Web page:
I sit still, not moving a muscle on the other end of the line, when she says, "After a couple of hours it started to get dark and the rain wasn't going to stop, so he started up the engine and we drove back home. We didn't talk most the way back. I just rolled down the window and let it rain all over me. So when we drove into the parking lot at my apartment complex and he killed the engine, I said," she says this so quiet, I almost can't hear her, "'Vernon, I just can't keep workin the way I am. It's killing me. I have to find another way and I was just wonderin if I could come back and live with you again. I was wonderin what you would say to that?
            "Well, you know your father, Caroline. He just looked at me so long I really thought he was going to say no; but then he said, 'You wanna come back home, Darlene, I don't mind. That's okay with me.' I didn't like too much how he said 'home,' like that, because you know how I feel about being hemmed in again and you know how he is, his jealousy and all. But I just don't know what else to do. But then he said, 'I'll do anything to help you that you want me to. You want to come back and live with me, I'd like that.'
            "So I tell him what I need, what I have to have in order to live with him again. I say I have to have my own place, maybe the back part of the house, you know? Like an apartment out of the extra bathroom and the two bedrooms to the back and side of the house. And I tell him we can eat together, if that's okay, but we aren't gonna be married so I don't intend to wait on him hand and foot like I used to. And I tell him, that I shouldn’t’ve done it back then. You know I thought he’d give me a hard time about some of this because I’m the one who left him, insisted we get a divorce and the house be left in my name. So I lay out all the ground rules and he sits there rubbing his legs and pushing his ballcap up and down over his head and saying, 'Sure, I can do that,' and "That's fine, Darlene, if that's what you need.'"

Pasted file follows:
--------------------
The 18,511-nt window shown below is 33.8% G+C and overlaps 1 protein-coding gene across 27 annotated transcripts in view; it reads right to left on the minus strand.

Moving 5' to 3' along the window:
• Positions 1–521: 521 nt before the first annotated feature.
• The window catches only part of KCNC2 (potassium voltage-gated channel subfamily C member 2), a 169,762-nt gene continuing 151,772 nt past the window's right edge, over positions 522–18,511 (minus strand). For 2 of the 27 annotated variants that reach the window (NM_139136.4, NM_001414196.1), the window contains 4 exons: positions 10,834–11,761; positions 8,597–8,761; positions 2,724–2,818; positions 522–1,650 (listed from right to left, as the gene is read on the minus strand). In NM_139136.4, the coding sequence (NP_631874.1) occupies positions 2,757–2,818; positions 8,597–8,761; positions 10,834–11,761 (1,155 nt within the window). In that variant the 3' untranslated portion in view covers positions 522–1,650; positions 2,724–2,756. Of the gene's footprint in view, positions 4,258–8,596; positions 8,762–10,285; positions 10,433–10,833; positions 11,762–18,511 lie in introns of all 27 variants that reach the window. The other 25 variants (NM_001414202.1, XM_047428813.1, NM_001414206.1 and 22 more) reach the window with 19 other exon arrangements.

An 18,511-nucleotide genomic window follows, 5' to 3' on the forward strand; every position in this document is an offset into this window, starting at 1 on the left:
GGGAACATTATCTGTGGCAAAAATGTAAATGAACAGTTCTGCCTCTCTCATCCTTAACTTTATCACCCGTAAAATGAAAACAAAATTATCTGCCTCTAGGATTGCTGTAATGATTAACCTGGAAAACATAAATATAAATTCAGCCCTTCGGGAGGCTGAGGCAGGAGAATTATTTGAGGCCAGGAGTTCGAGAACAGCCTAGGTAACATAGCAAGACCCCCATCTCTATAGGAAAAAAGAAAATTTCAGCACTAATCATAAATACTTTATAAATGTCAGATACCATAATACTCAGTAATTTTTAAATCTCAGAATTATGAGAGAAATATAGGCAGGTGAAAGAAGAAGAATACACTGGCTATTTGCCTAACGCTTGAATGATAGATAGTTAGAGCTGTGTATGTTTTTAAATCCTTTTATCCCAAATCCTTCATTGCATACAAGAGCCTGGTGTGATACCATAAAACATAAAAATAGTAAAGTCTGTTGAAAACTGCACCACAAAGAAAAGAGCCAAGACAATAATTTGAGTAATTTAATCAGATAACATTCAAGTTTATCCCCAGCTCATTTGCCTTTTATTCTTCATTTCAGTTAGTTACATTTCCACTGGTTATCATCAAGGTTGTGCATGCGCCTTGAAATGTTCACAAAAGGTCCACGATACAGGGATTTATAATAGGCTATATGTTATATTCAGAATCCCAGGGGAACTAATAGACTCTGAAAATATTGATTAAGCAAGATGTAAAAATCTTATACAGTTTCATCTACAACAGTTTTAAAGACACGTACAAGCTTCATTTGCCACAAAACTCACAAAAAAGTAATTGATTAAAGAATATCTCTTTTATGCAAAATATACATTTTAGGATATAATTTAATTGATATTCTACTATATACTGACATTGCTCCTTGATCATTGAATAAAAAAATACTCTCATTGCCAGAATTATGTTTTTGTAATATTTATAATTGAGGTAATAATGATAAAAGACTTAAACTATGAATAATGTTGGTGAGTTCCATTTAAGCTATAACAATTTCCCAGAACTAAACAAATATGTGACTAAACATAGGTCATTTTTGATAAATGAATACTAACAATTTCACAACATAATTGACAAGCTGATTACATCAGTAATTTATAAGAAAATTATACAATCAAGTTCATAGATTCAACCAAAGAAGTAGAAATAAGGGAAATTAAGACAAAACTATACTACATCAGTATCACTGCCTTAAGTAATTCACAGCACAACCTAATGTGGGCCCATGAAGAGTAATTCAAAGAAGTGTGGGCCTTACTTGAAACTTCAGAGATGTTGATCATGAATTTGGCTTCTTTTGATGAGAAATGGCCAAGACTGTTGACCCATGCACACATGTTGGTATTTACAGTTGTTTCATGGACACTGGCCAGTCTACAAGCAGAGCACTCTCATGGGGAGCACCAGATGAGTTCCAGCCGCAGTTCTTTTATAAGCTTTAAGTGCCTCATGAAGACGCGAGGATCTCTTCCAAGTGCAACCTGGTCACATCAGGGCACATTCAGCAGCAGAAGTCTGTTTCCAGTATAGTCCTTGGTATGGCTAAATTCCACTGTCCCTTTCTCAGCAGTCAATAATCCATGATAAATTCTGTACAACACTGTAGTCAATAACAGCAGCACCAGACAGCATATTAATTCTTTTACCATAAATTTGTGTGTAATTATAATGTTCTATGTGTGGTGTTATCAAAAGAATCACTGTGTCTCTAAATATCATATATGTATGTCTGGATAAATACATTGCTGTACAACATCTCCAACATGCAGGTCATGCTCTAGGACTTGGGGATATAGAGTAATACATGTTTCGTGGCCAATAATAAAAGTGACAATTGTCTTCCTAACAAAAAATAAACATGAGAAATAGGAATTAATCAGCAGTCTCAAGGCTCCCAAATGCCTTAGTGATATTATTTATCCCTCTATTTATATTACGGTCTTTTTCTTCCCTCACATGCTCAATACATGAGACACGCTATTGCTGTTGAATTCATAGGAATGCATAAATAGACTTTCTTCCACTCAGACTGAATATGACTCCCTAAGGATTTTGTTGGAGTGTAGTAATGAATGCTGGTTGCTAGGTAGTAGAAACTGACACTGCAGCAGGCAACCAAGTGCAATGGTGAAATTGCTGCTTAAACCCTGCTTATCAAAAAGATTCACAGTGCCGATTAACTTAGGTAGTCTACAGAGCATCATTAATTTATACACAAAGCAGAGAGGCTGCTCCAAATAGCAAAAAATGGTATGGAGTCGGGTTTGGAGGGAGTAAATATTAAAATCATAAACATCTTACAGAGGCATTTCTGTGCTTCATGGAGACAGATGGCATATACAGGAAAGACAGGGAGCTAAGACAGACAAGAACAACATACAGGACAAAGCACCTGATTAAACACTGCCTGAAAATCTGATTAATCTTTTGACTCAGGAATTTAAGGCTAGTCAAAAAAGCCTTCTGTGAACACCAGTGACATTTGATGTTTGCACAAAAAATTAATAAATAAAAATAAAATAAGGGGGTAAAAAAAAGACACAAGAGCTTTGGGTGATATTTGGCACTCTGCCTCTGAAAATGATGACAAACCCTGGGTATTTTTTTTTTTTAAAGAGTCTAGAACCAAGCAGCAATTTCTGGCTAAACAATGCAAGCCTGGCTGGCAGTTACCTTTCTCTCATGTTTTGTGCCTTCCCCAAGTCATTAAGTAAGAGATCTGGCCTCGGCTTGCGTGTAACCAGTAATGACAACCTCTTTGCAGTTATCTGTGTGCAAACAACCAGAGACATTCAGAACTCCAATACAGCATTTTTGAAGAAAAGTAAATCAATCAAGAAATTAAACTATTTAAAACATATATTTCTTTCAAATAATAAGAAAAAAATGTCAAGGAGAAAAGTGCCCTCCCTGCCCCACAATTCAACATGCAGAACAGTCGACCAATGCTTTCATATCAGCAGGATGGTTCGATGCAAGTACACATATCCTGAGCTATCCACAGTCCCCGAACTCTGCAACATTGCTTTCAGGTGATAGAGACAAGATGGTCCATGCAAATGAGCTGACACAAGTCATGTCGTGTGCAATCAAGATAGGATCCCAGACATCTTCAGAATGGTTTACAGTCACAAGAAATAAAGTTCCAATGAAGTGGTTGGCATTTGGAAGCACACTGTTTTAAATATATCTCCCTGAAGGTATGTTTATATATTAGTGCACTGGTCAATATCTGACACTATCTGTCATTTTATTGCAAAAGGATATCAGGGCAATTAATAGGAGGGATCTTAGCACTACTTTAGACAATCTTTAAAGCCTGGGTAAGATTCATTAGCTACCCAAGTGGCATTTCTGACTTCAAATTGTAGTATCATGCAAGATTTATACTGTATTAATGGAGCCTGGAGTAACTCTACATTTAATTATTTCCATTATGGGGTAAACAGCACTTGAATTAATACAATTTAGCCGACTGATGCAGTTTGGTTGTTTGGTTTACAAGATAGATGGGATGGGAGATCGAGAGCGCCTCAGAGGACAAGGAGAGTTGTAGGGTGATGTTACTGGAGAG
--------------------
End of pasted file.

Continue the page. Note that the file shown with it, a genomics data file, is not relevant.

She takes in her breath on the other end of the line and I know that it's my turn. I wait a second before I say, as even and soft as I can, "It sounds like he means it, Darlene. He's not been drinkin for years and he's had his own life for awhile. It sounds fine."
            I hear her breath come out in a rush, "I said 'yes,' not to him, not out loud right away. But I think I'm really going to, Caroline. It feels like I should."
            "Well, I declare," I try to sound like a distant relative, like I'm just hearing some gossip, "I can't wait to tell Kat about this! or you told her already?"
            "You can tell your sister if you want to, that's all right, I suppose," she says with a sigh. "But don't tell your brothers yet, okay? I gotta figure out first what I'm gonna say."
            “It’s Kat that you’ve got to convince. I know that Teddy and Timothy were upset with the divorce, but Kat was livid, Darlene. She’s going to be the hurdle you’ll have to jump, you know?”
            “One step at a time,” she says quietly.
            I know how hard this is. She’s told everybody he’s a jerk. Now she has to live with the jerk and not just like it but be grateful. It’s a handful. “One step at a time,” I say, thinking how many times Vernon must have thought and said this during his recovery.

The Ticket

"Well, how are ya?" my mother's voice rings out. It’s our weekly call, her turn.
            "Fine," my voice sounds flat. Sometimes it’s a chore to talk. The topic is usually her troubles at work. I have enough of that on my own during the week. I need week-ends to re-coop. I work a high stress job as an art therapist to severely emotionally-challenged children and young adults in schools that are overpopulated and under-staffed because of the economic recession. It’s all I can do to manage the day-to-day overload.
            "You don't sound very fine," she says. "What's wrong?" When I pause, she attempts a more casual tone, "Anything wrong?"
            "Not really. I'm just tired. What's going on your way?"
            "Well, I got another speeding ticket. What I mean to say is that I almost got another ticket. Coming back from Chickasha yesterday. It's just ridiculous."
            "You gotta watch it, Mom. You have a red car and you're an older woman."
            She snorts defensively, "What's that got to do with anything?"
            "The police don't want to stop these young guys with gun racks and big monster trucks, Darlene. They gotta get their quotas somehow. You’re an easy mark."
            "Well, basically that's what I told him."
            I groan. I seem to do that a lot when I talk to my mother on the phone. "You told the policeman that you suspected he stopped you so that he could fill his quota for the day? Darlene...."
            "Not exactly that," she interrupts. "Well, I guess I did say as much. More actually. I didn’t say I suspected him of anything. I told him directly he was doing it."
            "I'm sure," I say barely audible, then wait. I just can’t take her on this morning.